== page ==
Safety and Peace Research Center Director Professor Néstor Rosanía says, “The fact that the bill is still being debated is that –beyond citizen security– there are other economic interests involved; there are people that want to act like the Rifle Association of America and build an open weapon business, something inconceivable in a country like Colombia. The people that introduced the bill have never presented a consecutive line in security issues or a study to back their initiative. They are just worried about how to head the arms race in Colombia without a formal proposal within the security reform package. This is just a bill backed by personal interests.”
For Conservative Representative Juan Carlos Wills, leader of the initiative, the people that comply with the requirements can have access to weapons and care for their personal safety.
In Colombia, the Ministry of Defense is the entity in charge of providing tenancy and CCW permits. Tenancy is the possibility of maintaining a firearm in a stated location and CCW is the possibility of carrying a weapon wherever.
The debate proposes that a person can carry a concealed weapon (revolvers and pistols) and taking into account that rifles are not a massive selling item, as only safety/security companies manage them.
Rosanía adds, “The mistaken argument of the debate is that weapons can get to illegal armed groups, without considering that they already have an illegal distribution channel in the black market and do not need laws to access weapons, therefore crime is not strengthened. The problem is that in Colombia there are more deaths for intolerance than for the armed conflict; the risk for any citizen, who before used a machete, a knife, or a stick, can now have a firearm and amid an act of intolerance, use it against another person.”
In a 2018 study, Universidad of Harvard Professor David Hemenway, said that a weapon does not increase the security of a person, but just increases the risk; for example, having a firearm triplicates the risk of suicide1.
Rosanía then continues: “In a country with the high standards of violence and intolerance as Colombia this is an absolute danger, besides the little control of the black weapons market in the country is worrisome. Although the current weapons census shows 500,000 firearms, there should be more than 1 million weapons circulating in the black market, as crime groups and organized crime have their own weapons that are not in the statistics.”
Firearms liberation shows institutional weakness: “Meaning that the State was incapable of guaranteeing safety and had the concede the safety monopoly to civil personnel for them to protect themselves; it is clear that there is an urban security issue in Colombia, that indicators are poor and that with the pandemic the high unemployment and poverty rates will continue to rise,” he added.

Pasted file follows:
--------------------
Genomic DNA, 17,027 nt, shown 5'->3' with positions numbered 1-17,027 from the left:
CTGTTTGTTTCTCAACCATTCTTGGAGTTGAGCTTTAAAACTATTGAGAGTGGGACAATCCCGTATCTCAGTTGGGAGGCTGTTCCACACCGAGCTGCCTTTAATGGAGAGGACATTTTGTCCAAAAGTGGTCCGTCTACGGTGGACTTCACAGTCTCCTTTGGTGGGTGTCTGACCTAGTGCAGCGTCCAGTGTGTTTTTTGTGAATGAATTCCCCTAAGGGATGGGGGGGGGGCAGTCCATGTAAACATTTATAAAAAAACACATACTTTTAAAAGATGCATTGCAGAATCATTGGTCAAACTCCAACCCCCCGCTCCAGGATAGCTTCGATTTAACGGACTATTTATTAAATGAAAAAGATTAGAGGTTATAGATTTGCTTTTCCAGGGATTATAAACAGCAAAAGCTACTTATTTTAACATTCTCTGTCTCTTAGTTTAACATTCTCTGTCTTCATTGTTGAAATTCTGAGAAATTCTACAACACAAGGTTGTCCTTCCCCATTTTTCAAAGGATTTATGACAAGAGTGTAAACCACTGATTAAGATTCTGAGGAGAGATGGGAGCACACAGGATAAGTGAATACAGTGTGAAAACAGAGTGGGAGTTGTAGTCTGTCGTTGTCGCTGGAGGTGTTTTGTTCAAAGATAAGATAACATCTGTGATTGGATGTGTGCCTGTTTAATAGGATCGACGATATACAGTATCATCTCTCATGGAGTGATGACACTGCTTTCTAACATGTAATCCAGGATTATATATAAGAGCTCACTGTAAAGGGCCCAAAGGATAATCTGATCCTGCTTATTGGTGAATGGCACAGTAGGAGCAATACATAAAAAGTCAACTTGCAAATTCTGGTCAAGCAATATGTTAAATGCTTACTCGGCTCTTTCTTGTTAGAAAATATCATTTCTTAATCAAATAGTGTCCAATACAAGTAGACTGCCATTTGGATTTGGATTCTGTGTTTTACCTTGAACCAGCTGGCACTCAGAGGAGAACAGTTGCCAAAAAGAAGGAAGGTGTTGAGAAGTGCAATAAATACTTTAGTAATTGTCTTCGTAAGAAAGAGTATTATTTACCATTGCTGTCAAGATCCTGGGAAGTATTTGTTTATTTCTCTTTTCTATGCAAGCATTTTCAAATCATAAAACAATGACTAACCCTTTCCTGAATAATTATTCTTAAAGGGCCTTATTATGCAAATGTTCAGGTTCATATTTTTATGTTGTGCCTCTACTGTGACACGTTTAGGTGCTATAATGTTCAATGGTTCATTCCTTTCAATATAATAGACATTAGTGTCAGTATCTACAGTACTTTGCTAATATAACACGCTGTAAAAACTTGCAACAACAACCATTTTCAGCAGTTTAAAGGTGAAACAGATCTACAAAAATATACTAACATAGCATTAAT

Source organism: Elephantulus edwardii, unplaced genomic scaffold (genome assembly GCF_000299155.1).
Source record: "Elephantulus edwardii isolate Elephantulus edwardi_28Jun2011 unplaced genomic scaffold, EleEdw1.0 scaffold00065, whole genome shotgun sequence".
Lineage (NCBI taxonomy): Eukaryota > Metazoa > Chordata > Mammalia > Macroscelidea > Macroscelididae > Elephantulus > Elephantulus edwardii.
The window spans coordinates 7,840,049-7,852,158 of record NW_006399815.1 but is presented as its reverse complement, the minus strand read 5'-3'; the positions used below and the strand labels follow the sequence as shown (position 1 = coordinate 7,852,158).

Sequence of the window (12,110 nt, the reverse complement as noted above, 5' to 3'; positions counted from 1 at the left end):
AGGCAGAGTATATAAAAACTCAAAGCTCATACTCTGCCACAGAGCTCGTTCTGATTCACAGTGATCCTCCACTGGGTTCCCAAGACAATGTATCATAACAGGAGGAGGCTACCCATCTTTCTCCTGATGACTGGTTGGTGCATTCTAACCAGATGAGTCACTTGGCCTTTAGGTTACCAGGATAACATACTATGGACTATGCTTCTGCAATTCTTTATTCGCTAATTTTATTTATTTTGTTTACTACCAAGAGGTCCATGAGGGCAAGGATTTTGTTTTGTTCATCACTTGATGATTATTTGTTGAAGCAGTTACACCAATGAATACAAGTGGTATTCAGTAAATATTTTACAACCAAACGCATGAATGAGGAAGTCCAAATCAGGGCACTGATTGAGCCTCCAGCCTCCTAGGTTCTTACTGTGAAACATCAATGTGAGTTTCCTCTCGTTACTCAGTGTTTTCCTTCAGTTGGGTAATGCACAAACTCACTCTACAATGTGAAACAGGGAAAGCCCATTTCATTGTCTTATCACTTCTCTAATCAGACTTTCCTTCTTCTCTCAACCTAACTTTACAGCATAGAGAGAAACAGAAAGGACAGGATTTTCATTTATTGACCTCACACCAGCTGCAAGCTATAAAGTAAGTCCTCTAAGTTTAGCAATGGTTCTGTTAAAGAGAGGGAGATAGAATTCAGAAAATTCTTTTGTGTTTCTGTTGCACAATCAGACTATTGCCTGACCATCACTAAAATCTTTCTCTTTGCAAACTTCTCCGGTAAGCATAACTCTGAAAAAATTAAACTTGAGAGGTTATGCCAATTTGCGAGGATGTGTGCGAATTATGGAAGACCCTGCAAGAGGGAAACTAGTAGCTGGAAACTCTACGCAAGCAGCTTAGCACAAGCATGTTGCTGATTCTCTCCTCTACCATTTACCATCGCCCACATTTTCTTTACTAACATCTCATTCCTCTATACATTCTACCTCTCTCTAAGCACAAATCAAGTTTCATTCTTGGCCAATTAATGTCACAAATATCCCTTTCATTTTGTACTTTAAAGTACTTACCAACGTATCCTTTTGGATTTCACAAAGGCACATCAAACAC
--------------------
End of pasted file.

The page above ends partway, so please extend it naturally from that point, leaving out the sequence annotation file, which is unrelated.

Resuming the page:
Bogotá, Cali, and Medellín record the highest crime rates in the country and are permeated by narcotrafficking. Armed groups operate on the borders of the city where they have their operations centers. Cali, for instance, is the exit to the Pacific coast, and Medellín has the exit to Central America through the Panamanian border. On the other hand, Bogotá has turned into the city with the most narco trafficking activity due to micro-trafficking.
This is a more complex city, due to more people and that crime fights for different markets. This doesn’t mean that other cities such as Bucaramanga or Cúcuta are not participants of this crime; it just means that other crimes like the black weapons market are more of an issue and they have great violence issues of their own.
For realities such as this, Rosanía proposes that we not only need more urban policies, but greater institutional focus, greater science and technology, and more intelligence from the National Police forces, but also other tools, beyond providing weapons to people so they can defend themselves as this would show that the State is incapable of doing so.
Lastly, Rosanía says that it would be ideal to have an Urban Security law focused on creating a long-term, public policy: “Insecurity perception generates a lot of fear and this is the greatest determinant for taking weapons decisions, therefore the solution cannot be having more firearms as this does not improve security but creates more problems. The idea is to educate and focus on that having a weapon does not signify more security but more problems.
1 David Hemenway, Harvard professor says firearms do not increase your safety. https://www.bbc.com/mundo/noticias-internacional-46206760
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